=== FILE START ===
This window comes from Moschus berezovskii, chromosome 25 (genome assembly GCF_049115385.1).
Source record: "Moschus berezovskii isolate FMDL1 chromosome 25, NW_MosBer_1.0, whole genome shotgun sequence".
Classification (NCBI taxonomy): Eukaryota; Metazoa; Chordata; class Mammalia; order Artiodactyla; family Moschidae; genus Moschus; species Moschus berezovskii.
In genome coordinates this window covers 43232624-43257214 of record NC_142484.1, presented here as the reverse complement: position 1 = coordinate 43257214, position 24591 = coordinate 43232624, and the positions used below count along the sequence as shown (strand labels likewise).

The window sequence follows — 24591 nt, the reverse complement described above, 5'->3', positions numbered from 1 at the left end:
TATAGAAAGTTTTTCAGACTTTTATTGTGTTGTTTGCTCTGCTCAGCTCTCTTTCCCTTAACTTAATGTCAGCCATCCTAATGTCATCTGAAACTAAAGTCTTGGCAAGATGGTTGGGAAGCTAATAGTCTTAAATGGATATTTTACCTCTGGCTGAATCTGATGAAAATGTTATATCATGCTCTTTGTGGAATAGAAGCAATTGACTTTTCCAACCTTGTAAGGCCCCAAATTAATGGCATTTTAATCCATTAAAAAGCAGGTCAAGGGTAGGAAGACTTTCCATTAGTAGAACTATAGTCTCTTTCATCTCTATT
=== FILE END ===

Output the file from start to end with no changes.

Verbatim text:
This window comes from Moschus berezovskii, chromosome 25 (genome assembly GCF_049115385.1).
Source record: "Moschus berezovskii isolate FMDL1 chromosome 25, NW_MosBer_1.0, whole genome shotgun sequence".
Classification (NCBI taxonomy): Eukaryota; Metazoa; Chordata; class Mammalia; order Artiodactyla; family Moschidae; genus Moschus; species Moschus berezovskii.
In genome coordinates this window covers 43232624-43257214 of record NC_142484.1, presented here as the reverse complement: position 1 = coordinate 43257214, position 24591 = coordinate 43232624, and the positions used below count along the sequence as shown (strand labels likewise).

The window sequence follows — 24591 nt, the reverse complement described above, 5'->3', positions numbered from 1 at the left end:
TATAGAAAGTTTTTCAGACTTTTATTGTGTTGTTTGCTCTGCTCAGCTCTCTTTCCCTTAACTTAATGTCAGCCATCCTAATGTCATCTGAAACTAAAGTCTTGGCAAGATGGTTGGGAAGCTAATAGTCTTAAATGGATATTTTACCTCTGGCTGAATCTGATGAAAATGTTATATCATGCTCTTTGTGGAATAGAAGCAATTGACTTTTCCAACCTTGTAAGGCCCCAAATTAATGGCATTTTAATCCATTAAAAAGCAGGTCAAGGGTAGGAAGACTTTCCATTAGTAGAACTATAGTCTCTTTCATCTCTATT